The mortgage lender's lender.

AuthorEarly, Bill

Banks, credit unions, mortgage lenders, investment firms and myriad other "financial type" companies are waiting to meet you. (They just don't know it.)

Looking for another channel of business for your company? Or, as a loan officer, are you interested in reaching out to some affinity groups that might really find you and your services valuable? [paragraph] Well, I've got an unlikely niche to run by you that you might not have thought about in the past--but it's available. [paragraph] You might be saying, "Well, why should I listen to this guy anyway? What's his track record?" So let me fill you in briefly on my company's history. [paragraph] This is my wife's and my 31st year in the mortgage lending business, and Cathy and I are now on our third mortgage company--PlumDog Financial. We started our first operation in Detroit and now reside and lend in beautiful Asheville, North Carolina. Whoa, that was a good move! [paragraph] In 1987, after just two and a half years in the business, we sold our first mortgage brokerage operation to a local bank. We had seven loan officers; were writing just over $100 million per year; Fannie Mae's conforming loan limit was $153,100 and our average loan amount was approximately $124,000.

We proceeded to start our second mortgage lending brokerage in 1989. Eventually we had 75 loan officers (and no processors); were closing $350 million per year; Fannie Mae's loan limit was $214,600 and our average loan amount was $143,000. In 1997 we sold that operation to a local financial planning firm.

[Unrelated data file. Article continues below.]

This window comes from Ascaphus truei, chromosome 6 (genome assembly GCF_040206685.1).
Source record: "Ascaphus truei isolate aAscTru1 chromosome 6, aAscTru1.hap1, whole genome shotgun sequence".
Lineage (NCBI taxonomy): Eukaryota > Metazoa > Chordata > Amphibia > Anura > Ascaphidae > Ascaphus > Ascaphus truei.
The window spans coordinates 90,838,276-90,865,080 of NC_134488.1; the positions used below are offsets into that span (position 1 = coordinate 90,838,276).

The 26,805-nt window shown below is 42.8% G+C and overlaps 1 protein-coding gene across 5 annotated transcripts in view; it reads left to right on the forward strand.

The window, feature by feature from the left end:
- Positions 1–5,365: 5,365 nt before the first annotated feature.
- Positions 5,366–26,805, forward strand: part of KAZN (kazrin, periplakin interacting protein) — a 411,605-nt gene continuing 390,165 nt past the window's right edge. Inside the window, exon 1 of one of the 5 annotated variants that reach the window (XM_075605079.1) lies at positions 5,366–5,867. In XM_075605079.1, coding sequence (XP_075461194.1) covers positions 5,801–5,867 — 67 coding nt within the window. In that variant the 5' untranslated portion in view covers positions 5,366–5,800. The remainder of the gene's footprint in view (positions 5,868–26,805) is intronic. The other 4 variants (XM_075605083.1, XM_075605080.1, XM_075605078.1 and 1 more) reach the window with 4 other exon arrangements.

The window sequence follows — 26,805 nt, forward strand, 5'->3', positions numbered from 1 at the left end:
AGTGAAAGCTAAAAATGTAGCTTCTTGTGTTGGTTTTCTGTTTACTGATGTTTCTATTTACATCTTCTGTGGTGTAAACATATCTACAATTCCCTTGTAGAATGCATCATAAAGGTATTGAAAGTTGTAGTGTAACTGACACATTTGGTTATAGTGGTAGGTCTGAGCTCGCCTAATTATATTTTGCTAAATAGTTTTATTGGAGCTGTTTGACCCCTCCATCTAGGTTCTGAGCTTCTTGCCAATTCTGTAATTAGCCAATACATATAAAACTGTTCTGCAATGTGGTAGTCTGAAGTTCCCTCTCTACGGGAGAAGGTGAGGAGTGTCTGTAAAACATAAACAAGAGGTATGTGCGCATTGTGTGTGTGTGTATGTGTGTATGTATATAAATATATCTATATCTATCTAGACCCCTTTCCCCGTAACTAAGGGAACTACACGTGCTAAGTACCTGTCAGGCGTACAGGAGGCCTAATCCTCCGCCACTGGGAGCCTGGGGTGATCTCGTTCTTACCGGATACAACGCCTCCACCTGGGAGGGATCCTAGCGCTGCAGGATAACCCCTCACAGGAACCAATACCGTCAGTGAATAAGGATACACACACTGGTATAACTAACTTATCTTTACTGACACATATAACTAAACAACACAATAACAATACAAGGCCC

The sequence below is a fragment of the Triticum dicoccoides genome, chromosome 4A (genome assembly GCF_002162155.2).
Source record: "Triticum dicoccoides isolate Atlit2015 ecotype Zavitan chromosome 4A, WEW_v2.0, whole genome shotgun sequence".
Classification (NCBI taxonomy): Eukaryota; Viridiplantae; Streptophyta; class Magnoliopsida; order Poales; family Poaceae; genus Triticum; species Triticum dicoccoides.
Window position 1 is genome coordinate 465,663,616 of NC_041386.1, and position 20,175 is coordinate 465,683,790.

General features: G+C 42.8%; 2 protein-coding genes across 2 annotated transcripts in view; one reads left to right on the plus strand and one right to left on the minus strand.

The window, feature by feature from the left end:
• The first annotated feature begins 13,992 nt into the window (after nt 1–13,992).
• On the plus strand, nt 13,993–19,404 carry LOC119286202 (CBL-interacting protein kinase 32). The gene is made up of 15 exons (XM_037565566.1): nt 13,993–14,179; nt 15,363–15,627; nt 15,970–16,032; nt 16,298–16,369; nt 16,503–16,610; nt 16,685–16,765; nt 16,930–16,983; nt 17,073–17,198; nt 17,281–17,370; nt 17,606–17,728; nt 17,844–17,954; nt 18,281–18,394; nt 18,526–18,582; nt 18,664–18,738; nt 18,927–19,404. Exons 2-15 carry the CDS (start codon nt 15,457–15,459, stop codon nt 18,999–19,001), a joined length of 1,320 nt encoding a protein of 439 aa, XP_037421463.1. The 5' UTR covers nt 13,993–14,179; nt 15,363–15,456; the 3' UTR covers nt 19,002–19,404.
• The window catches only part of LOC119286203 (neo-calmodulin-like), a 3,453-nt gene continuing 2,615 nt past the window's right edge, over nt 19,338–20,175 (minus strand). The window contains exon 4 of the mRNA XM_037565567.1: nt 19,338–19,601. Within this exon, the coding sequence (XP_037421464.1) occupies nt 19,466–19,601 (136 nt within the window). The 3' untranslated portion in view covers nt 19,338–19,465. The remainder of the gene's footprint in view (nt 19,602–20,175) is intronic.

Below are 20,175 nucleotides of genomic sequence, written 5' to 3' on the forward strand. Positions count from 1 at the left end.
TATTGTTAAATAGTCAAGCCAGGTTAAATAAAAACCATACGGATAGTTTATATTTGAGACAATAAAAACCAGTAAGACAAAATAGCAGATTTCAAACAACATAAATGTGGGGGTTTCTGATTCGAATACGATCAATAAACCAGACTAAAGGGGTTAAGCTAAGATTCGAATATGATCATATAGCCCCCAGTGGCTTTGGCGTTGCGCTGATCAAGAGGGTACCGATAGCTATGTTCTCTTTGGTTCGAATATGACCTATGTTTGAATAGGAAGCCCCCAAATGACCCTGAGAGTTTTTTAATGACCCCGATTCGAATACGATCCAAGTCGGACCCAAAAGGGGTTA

Now, you ask, why were these particular firms interested in purchasing our mortgage lending companies? I mean, the bank already had a mortgage operation and the financial planning firm really wasn't in that business.

Let me tell you the story of how it happened. Once upon a time....

We knew from the get-go, because different is better, that we weren't going to be as successful focusing our sales and marketing on the same market (typically Realtors[R]) as the other 9 bazillion lenders in the area did.

So, thinking about the various options, and to make a long story shorter, we decided to put together some creative marketing programs and services that were pertinent and attractive to the "other" financial services industries.

First, the banks

We knew the banks had thousands of employees in the Michigan market, couldn't deliver the service we could, and would not be as competitive with price, closing costs and loan programs. And we surmised that many of their employees just would not want to divulge confidential information to their employer. Still, were they comfortable sending and/or referring clients and employees our way? Yes.

Why, why, why? No. 1, we convinced them that they surely did not want an existing customer or employee going to another bank for their mortgage, for any reason, as it could jeopardize business the bank is currently providing in other products and services...

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